However, when BSFL consumption was included in the calcu- lation, the total dry matter intake did not differ between treatments. The total energy intake and the energy and feed efficiency were also not affected by providing larvae. Those results indicate that live BSFL can be a substitute for part of the diet of piglets without hindering their perfor- mance. Previous studies have already demonstrated that including BSFL meal in pig diets can have neutral or positive effects on pig performance, and this study confirms that this also holds true for whole, live BSFL provided to weaner piglets. It is important to note that here only a relatively small amount of live BSFL was provided, and ad libitum BSFL provi- sioning may have different effects. Directly after weaning, when solid feed intake is often low, ad libitum BSFL provision- ing could improve nutrient intake in this critical period. This in turn might support long-term good intestinal integrity and growth. When a substantial part of the diet is replaced with larvae, the nutrient composition of the pelleted feed will have to be adjusted to guarantee adequate pig performance.

Piglet welfare Key results from the behavioural observations are shown in Table 2. Across the three days during which piglet behaviour was observed (days 2, 5 and 8 after weaning), piglets that re- ceived BSFL spent less time exploring and manipulating pen fixtures and other piglets than the piglets that received wood shavings. The presence of BSFL also caused the piglets to spend much of their time exploring the litter where the larvae were located. It is interesting that this shift towards more favourable, less damaging behaviours occurred despite the BSFL being present for only a short period twice a day. Also, the piglets in this experiment were housed under rela- tively good conditions, with bedding and a lot of space. In more barren commercial pens, which can lead to more wel- fare problems related to damaging behaviours, the provision of BSFL probably has even greater benefits for piglets. When confronted with an unknown environment containing an unknown object, piglets in the BSFL treatment exhibited more exploratory behaviour towards the object and spent less time freezing, indicating a reduced neophobic response. It is possible that the rewarding feedback caused by explor- ing and consuming BSFL creates positive associations with novelty in these piglets, making them more able to cope with unfamiliar situations. Such skills can be beneficial, as com- mercial piglets housed in large groups often come across changes in their physical and social environment.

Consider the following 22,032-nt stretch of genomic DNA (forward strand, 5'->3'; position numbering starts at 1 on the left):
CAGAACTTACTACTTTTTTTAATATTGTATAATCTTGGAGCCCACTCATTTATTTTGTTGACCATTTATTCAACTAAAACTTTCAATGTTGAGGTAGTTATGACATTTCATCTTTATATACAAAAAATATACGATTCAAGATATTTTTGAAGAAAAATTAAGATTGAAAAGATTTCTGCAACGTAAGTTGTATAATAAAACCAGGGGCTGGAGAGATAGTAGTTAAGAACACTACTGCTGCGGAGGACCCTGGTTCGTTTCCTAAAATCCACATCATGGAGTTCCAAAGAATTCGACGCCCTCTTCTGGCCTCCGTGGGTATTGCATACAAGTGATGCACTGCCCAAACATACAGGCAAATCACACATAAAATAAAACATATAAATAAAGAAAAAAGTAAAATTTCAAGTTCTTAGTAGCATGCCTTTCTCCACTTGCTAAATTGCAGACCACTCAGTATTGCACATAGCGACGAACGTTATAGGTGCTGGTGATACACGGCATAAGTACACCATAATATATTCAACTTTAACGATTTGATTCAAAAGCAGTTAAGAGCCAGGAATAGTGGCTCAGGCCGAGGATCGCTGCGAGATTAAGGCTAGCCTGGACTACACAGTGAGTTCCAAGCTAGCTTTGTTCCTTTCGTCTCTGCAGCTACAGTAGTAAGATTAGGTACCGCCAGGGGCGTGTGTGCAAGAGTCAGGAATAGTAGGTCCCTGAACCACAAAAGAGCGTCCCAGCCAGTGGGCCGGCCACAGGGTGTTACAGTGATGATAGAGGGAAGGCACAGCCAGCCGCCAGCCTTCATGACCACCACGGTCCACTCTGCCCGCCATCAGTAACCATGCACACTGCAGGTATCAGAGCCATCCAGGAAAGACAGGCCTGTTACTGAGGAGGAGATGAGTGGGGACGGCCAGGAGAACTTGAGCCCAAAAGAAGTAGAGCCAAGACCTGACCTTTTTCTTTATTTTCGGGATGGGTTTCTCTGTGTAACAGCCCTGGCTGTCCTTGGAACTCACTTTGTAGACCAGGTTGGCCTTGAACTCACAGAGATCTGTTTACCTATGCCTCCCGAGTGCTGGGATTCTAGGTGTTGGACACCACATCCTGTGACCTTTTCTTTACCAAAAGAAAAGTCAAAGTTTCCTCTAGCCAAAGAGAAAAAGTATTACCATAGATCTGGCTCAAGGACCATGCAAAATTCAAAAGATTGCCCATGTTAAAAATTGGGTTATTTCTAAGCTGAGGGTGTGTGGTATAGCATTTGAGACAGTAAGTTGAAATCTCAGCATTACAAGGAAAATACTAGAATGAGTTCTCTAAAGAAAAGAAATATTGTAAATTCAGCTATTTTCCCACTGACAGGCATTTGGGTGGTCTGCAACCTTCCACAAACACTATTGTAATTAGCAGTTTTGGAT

What comes next? The current exploratory study successfully demonstrated that providing small amounts of live BSFL daily to piglets after weaning can improve piglet welfare while maintaining piglet performance. The next logical step is to investigate whether these effects also hold for piglets housed under more barren

commercial conditions. Experimenting with different amounts of BSFL provided in different ways in these condi- tions, and combining this with research on nutrient uptake and the digestibility of larvae, will help construct a complete picture of the value of BSFL as both feed and enrichment. Ad- ditionally, the effects of providing BSFL during different phas- es of pig rearing are yet unknown. Providing BSFL before weaning may further ease the weaning transition, and later in life BSFL can be a high-quality feed source that can support pig performance. Overall, the prospects of using BSFL as edi- ble enrichment are clear, although more research is needed before commercial application is possible.

Providing live black soldier fly larvae to piglets could ease the weaning transition.

Table 2 – Percentage of time spend on welfare- related behaviours on day 2, 5 and 8 combined, of piglets provided with wood shavings or live BSFL.


Pig-directed oral manipulation Exploring pen Eating feed

Exploring floor

Wood shavings 2.4 ± 0.3 2.8 ± 0.2 9.3 ± 0.7 19.8 ± 1.1

Live BSFL 0.9 ± 0.1 1.2 ± 0.2 4.3 ± 0.4 33.0 ± 1.0

▶ PIG PROGRESS | Volume 37, No. 7, 2021 p

<0.001 <0.001 <0.001 <0.001



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